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I just finished a 3.5 month road trip with my 25' safari. The mountains of West Virginia changed my mind about electric brakes. We stopped in Jackson Center and had disc brakes installed. There is a world of difference in the stopping ability of disc brakes over electric brakes. I now know that when I press on the brake pedal, the tow vehicle and the trailer are going stop in a safe manner. I can't quantify that the disc brakes are x percent better than the electric brakes were but for the safety of my family the $2650 was worth the expenditure.
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Old 10-29-2007, 01:49 PM   #51
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having really no trailer towing experience other than driving the 500 miles roundtrip to pick up my FC, i'm having disc brakes installed on my FC along with a new axle.

i've read a ton of info on the forums about disc vs. drum and in my mind there is no real comparison. discs are far superior in every sense. yes drums are still safe, but discs are safer.

yes, the cost of the discs are more expensive but since i was having to put a new axle and brakes on anyway, spending a few dollars more was a no brainer. plus the peace of mind and safety factor is priceless.
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Old 10-30-2007, 04:00 AM   #52
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Hydraulic Disc Brake Actuator Failure

Quote:
Originally Posted by safari 28
Have any of you been following the tour of america with rich? He has 30 safari and blogging almost daily about the trip. His disc brake actuators went out in the boonies of oregon and real a real challenge finding mechanics and parts who can fix his problem. I would imagine most rv mechanics would find it, well, a learning experience.
Thanks, safari 28, for alerting readers of this thread, who may be contemplating hydraulic disc brakes, about an issue that has not been discussed here so far. When a part does fail on the trailer disc brake system, it may be hard to replace the part or to find someone who knows how to do it.

Rich Luhr’s hydraulic disc brake actuator failed on October 24 and he finally got a refurbished replacement on October 29. Behind-the-scene consultations with David Tidmore of Roger Williams Airstream helped Skipanon RV & Marine install the part, but even then, they didn’t know how to bleed the line. See:
http://tour.airstreamlife.com/wordpress/?p=877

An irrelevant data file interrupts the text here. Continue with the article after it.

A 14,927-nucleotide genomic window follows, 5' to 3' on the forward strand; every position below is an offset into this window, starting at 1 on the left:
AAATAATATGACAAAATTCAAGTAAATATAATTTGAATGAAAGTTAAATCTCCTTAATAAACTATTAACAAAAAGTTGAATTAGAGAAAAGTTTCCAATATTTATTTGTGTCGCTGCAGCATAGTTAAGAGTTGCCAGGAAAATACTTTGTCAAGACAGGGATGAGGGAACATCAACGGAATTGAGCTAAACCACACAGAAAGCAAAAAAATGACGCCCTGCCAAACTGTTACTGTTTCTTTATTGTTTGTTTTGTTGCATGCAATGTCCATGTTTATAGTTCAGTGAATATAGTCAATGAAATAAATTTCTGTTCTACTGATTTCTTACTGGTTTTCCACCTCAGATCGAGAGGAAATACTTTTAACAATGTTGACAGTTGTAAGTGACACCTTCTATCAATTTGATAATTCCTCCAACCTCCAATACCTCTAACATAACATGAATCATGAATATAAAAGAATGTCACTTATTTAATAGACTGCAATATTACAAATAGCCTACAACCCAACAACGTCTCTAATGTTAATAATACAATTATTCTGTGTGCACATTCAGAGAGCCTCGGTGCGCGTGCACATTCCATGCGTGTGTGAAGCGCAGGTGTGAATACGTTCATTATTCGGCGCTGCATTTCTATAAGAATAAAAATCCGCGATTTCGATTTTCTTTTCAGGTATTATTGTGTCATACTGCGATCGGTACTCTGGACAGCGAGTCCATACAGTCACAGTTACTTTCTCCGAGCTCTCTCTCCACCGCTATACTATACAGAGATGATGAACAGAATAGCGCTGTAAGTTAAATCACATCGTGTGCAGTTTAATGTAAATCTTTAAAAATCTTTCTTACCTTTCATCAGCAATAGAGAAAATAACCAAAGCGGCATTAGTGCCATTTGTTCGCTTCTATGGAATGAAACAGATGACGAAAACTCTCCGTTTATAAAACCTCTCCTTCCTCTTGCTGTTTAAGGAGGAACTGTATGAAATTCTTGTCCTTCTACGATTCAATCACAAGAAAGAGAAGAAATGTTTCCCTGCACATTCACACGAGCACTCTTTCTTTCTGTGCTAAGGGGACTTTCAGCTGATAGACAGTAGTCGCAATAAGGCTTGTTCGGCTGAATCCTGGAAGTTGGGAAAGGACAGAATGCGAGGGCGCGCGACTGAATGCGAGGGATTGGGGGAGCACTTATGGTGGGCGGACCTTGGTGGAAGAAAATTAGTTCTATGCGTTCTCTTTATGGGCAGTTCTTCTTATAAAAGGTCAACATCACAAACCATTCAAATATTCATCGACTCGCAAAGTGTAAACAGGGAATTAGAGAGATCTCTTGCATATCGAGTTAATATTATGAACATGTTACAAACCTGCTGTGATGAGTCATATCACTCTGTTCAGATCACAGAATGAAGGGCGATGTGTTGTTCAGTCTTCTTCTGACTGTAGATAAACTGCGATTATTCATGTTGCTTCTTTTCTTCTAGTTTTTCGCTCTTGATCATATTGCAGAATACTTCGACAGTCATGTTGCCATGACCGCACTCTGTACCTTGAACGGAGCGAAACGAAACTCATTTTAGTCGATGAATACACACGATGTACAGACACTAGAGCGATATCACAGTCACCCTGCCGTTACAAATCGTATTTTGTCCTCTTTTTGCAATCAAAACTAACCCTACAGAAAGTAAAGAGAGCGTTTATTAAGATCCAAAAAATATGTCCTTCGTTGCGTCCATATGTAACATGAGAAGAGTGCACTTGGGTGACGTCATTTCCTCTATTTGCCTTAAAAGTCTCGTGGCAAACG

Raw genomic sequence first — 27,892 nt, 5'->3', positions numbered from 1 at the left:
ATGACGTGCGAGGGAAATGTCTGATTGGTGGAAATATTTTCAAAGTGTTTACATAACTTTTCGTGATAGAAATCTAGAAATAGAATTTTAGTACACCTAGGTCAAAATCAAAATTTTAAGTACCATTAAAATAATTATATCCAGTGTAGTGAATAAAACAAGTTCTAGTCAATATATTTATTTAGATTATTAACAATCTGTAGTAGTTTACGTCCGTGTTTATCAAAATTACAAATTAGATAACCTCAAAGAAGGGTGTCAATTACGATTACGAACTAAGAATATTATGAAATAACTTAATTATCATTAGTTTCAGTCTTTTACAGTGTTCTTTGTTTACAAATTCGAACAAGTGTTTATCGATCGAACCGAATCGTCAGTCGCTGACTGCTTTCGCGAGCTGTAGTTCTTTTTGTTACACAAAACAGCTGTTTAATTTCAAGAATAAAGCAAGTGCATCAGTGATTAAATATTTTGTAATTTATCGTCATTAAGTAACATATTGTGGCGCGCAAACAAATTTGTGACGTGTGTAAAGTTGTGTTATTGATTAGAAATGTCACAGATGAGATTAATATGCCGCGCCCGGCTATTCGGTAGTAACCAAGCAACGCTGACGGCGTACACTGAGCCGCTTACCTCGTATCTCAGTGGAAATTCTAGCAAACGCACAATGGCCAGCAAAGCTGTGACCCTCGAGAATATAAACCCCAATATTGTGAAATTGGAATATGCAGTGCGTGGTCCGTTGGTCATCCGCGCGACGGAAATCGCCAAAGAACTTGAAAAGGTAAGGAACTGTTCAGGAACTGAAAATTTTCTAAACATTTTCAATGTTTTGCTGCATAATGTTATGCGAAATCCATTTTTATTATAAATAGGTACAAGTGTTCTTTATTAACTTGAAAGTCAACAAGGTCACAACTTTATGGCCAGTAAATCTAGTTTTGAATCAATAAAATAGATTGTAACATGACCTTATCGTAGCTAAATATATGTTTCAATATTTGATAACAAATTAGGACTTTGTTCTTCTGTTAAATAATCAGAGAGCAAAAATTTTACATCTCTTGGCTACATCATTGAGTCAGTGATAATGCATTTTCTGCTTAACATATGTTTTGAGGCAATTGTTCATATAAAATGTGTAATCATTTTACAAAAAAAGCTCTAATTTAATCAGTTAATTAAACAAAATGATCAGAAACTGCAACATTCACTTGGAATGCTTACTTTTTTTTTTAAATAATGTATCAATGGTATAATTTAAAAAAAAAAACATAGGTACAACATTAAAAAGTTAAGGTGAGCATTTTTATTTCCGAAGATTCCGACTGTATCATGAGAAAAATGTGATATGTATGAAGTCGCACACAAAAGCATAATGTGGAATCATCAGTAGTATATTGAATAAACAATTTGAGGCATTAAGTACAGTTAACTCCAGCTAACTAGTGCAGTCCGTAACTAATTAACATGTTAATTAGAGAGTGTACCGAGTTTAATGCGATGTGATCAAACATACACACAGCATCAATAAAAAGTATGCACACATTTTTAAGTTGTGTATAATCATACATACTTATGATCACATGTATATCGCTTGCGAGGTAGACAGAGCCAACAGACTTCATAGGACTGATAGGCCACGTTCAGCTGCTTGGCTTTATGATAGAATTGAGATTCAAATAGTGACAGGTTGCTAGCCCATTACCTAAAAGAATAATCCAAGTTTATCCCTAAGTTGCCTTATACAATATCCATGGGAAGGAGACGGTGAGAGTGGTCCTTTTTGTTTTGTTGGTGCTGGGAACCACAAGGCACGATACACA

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Old 10-30-2007, 07:33 AM   #53
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We have put 25,000 miles on Lucy in 16 months. We have been satisfied with the OEM electric drum brakes, but better braking is always good.

Our plan is to convert to disc brakes at the point that Lucy needs a major brake job. We understand that a major brake job on the drums would cost $750.00. We are planning to put that money toward a disc conversion at $2,800.00.

At roughly how many miles will Lucy need major brake work on the drums? We have service the hubs and brakes at 10,000 mile intervals.

Are my cost estimates in the ball park?

We do have some concerns regarding disc component failure. Are these concerns real?

Brian
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Old 10-30-2007, 07:52 AM   #54
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Quote:
Originally Posted by SilverGate
Thanks, safari 28, for alerting readers of this thread, who may be contemplating hydraulic disc brakes, about an issue that has not been discussed here so far. When a part does fail on the trailer disc brake system, it may be hard to replace the part or to find someone who knows how to do it.

Rich Luhr’s hydraulic disc brake actuator failed on October 24 and he finally got a refurbished replacement on October 29. Behind-the-scene consultations with David Tidmore of Roger Williams Airstream helped Skipanon RV & Marine install the part, but even then, they didn’t know how to bleed the line. See:
http://tour.airstreamlife.com/wordpress/?p=877
Anyone unable to understand something as simple as a disc brake electro-hydraulic aactuator should not be allowed to work on any vehicle in the first place. All these units come with simple, easy to understand instructions. It is beyond me how a professional could not understand this simple system and how to bleed it.
Of course that does nto change thefact that indeed it is a part that can potentially fail and disable the trailer.
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Old 10-30-2007, 07:58 AM   #55
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Quote:
Originally Posted by moosetags
We have put 25,000 miles on Lucy in 16 months. We have been satisfied with the OEM electric drum brakes, but better braking is always good.

Our plan is to convert to disc brakes at the point that Lucy needs a major brake job. We understand that a major brake job on the drums would cost $750.00. We are planning to put that money toward a disc conversion at $2,800.00.

At roughly how many miles will Lucy need major brake work on the drums? We have service the hubs and brakes at 10,000 mile intervals.

Are my cost estimates in the ball park?

We do have some concerns regarding disc component failure. Are these concerns real?

Brian
Brian,
I think your estimate is about right. Your concerns for potantial failure are probably correct, although drums can fail as well. Personally, I have had zero problems with my disc brake system and actuator in over 2 years and about 10000mls. Even if I had a failure, I wouldn't go back to drums.
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Old 10-30-2007, 11:18 AM   #56
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i'm with uwe on this one...

ANY part can fail, but these disc brakes systems are really LESS complicated and have FEWER parts than the drum set ups...

while most rv service shops haven't worked on discs yet, that is a learning curve issue.

and actibrake/kodiac sell these things directly to owners that do installs...

yes it can take days to get parts but that's a universal issue...

i spent 3+ days stranded (ok camping) at a FORD service center waiting for a diesel oil pump replacement...

and there are zillions of these engines in service and 1000s of ford dealers.

moosetags...

it is hard to predict exactly how long your current brakes may last or how long discs will either...

many report getting less than 10k on the oem disc pads while i'm at 50,000 miles on the same oem pads with very little pad wear...

besides the o.p. is about performance/improvement, and NO ONE can dispute that disc stop better, fade less and perform better in virtually every application.

cheers